The brother of 15-year-old Ameer Al-Namara mourns beside his body during his funeral in Gaza City on Saturday. Two Palestinian boys were killed a day earlier after an Israeli drone strike on a building in central Gaza City. Picture: EPA-EFE
The Israeli military lifted its restrictions along the Gaza border area yesterday, indicating it had accepted an Egypt-mediated ceasefire to end an intense 24-hour round of fighting with Hamas militants that had threatened to devolve into war.

The military had shut down a popular beach and placed limitations on large gatherings as residents kept mostly close to home on Saturday amid dozens of rockets that were fired from Gaza. But after several hours of calm it said summer camps would operate as usual and residents could resume their daily routines.

On Saturday, the military carried out its largest wave of air strikes in Gaza since the 2014 war, hitting several Hamas military compounds and flattening a number of its training camps. Two Palestinian teenagers were killed in an air strike in Gaza City, while four Israelis were wounded from a rocket that landed on a residential home.

The Israeli military said several mortar shells were fired even after Hamas announced the ceasefire as sirens warning of incoming projectiles wailed in Israel overnight again.

The military struck the mortar launcher early yesterday but calm held for several hours and neither side appears eager to resume hostilities.

Hamas police announced yesterday that an explosion at a house in Gaza City killed a father and son, aged 35 and 13. The explosion was not the result of an Israeli air strike and appeared more likely an accidental blast related to militant stockpiles of explosives. Hamas said it would investigate.

The Israeli military said it unleashed Saturday’s barrage in response to weeks of violence along the Gaza border - including a grenade attack on Friday that wounded an officer - as well as sustained Hamas rocket attacks and a lengthy campaign of launching incendiary kites and balloons that have devastated Israeli farmlands and nature reserves along the coastal strip.

Hamas responded with more than 200 projectiles towards Israel communities, evoking the memories of the three wars the sides have waged over the past decade. Israel said its Iron Dome defence system shot down more than 20 projectiles.

Israel also destroyed several Hamas attack tunnels, factories involved in production of the incendiary kites and balloons, and a Hamas battalion headquarters in northern Gaza.

“We have no intention of tolerating rockets, kites, drones or anything. Hamas has sustained a heavy blow,” said Israeli Defence Minister Avigdor Lieberman. “I hope Hamas will draw conclusions and if not, they will have to pay a heavy price.”

Two teenagers were killed and several wounded when Israel struck an unfinished five-floor building near a Hamas security compound and a public park in Gaza City.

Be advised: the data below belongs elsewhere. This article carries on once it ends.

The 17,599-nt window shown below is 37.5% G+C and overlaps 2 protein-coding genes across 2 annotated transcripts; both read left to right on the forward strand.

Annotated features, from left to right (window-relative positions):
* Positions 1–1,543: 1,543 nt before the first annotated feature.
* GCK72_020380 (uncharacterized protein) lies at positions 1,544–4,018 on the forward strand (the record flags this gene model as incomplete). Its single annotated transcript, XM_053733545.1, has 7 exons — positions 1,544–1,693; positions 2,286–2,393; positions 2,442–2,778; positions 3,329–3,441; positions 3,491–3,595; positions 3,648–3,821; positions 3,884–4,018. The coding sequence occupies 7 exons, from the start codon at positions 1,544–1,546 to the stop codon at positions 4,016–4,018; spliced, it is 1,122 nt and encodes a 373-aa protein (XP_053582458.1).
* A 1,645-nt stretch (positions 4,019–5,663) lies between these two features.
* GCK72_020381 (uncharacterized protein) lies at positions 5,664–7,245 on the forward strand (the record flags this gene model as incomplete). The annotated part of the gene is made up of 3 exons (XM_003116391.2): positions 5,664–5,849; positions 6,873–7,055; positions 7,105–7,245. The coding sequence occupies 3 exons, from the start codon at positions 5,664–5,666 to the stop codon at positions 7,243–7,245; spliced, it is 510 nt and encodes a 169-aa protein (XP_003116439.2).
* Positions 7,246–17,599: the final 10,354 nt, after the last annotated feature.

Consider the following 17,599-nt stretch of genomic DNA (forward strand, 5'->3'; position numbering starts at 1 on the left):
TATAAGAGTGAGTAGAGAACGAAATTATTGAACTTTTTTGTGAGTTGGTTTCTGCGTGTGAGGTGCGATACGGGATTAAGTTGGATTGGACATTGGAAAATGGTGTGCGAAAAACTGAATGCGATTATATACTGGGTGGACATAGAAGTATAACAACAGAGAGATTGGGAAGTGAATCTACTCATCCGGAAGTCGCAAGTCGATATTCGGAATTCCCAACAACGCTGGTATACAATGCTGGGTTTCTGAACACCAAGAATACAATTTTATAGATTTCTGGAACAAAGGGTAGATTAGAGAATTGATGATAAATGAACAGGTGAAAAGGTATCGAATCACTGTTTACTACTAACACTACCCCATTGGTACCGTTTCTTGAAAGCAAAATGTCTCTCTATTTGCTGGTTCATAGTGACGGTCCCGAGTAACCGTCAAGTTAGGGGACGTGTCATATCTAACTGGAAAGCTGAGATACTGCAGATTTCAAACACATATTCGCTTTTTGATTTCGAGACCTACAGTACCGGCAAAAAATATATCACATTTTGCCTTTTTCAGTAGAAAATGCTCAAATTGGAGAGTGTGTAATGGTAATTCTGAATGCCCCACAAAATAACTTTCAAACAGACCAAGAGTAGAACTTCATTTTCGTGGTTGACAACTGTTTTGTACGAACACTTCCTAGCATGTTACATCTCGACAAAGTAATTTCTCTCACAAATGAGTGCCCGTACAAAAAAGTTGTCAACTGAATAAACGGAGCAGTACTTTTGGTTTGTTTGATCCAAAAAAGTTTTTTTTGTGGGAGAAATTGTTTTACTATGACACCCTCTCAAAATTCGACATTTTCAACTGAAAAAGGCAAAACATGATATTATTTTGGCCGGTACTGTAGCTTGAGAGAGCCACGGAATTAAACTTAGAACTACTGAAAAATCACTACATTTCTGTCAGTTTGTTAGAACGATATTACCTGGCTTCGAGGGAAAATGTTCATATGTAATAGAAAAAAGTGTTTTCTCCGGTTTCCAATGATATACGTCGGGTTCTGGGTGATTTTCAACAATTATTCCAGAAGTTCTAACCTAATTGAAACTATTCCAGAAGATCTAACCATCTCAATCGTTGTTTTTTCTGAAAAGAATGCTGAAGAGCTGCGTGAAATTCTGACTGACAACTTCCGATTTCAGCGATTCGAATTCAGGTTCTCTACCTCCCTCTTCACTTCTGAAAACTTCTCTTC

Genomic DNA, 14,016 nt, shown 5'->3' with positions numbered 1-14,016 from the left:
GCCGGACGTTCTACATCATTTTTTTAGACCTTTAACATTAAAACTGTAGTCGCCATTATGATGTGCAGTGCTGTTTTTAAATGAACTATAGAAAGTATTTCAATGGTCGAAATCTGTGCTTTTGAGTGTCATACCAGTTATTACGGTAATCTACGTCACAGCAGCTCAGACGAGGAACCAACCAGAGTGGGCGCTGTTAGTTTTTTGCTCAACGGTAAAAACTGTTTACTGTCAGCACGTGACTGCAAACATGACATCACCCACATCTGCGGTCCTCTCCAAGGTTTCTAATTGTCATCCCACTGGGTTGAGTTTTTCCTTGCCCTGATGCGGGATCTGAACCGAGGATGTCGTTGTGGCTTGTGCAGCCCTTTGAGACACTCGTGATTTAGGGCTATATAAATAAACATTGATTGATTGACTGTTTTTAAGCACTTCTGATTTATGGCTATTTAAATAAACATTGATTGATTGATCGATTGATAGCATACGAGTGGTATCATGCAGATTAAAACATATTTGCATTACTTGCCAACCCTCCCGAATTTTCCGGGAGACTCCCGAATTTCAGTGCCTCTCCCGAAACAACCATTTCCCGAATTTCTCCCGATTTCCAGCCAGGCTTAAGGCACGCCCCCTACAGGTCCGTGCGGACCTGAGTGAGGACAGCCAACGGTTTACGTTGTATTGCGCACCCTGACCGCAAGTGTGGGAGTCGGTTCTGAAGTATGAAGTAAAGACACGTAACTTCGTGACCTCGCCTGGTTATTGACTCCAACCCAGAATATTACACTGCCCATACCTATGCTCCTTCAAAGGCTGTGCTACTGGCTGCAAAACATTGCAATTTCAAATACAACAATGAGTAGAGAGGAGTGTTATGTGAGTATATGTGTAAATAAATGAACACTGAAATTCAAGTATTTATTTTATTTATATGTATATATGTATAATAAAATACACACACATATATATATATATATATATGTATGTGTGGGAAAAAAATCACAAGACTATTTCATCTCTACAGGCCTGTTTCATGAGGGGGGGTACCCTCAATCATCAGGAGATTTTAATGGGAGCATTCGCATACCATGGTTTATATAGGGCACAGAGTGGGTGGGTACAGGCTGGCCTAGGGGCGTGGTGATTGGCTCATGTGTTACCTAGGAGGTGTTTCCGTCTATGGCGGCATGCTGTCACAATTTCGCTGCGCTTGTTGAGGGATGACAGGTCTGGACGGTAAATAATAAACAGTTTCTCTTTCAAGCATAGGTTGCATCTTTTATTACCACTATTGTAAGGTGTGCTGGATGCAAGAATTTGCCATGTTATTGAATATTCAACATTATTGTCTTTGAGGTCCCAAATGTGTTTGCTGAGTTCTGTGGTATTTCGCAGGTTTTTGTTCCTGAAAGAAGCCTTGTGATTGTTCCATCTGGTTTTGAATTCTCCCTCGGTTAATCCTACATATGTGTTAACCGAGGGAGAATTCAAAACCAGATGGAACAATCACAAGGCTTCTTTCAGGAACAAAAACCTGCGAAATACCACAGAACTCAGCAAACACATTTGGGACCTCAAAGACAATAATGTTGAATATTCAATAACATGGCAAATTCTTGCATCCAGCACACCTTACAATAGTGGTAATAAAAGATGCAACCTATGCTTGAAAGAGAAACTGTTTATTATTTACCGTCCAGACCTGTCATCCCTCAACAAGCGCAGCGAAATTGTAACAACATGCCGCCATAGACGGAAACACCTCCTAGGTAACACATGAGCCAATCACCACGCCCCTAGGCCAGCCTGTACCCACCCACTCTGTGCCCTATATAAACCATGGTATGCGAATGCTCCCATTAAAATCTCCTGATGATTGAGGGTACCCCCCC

The military says the abandoned building once served as the Palestinian National Library but in recent years was used by Hamas as a training facility for urban warfare and it had dug an offensive tunnel under the building, part of its underground network.

That strike triggered a launch toward the border town of Sderot, where a rocket scored a direct hit on the Buchris family home.

“We were sitting in the living room and all of a sudden the aquarium exploded and there was smoke everywhere and glasses flew everywhere and we were filled with blood,” said Aharon Buchris, wounded along with his wife and two teenage daughters.

Israel has been warning Hamas in recent weeks that while it has no interest in exacerbating hostilities, it will not tolerate Gaza militants’ continued efforts to breach the border and its campaign to devastate Israeli border communities with incendiary attacks.

Hamas-led border protests are aimed in part at drawing attention to the Israeli-Egyptian blockade imposed after Hamas took control of Gaza in 2007. Over 130 Palestinians have been killed by Israeli fire since protests began on March 30.

With Israel focused on rising tensions along its northern border in its efforts to prevent Iran from establishing a permanent military foothold in post-war Syria, it has been wary of escalating violence in Gaza.

But Prime Minister Benjamin Netanyahu has also come under pressure to act from southern Israeli communities that have once again found themselves under rocket fire from Gaza in addition to contending with the daily field fires. Netanyahu vowed on Saturday that Israel would continue to strike as long as necessary. His cabinet was convening yesterday to discuss the situation.

Hamas, meanwhile, has been trying to break out of its isolation and spotlight the hardships of the impoverished strip without invoking the full wrath of Israel.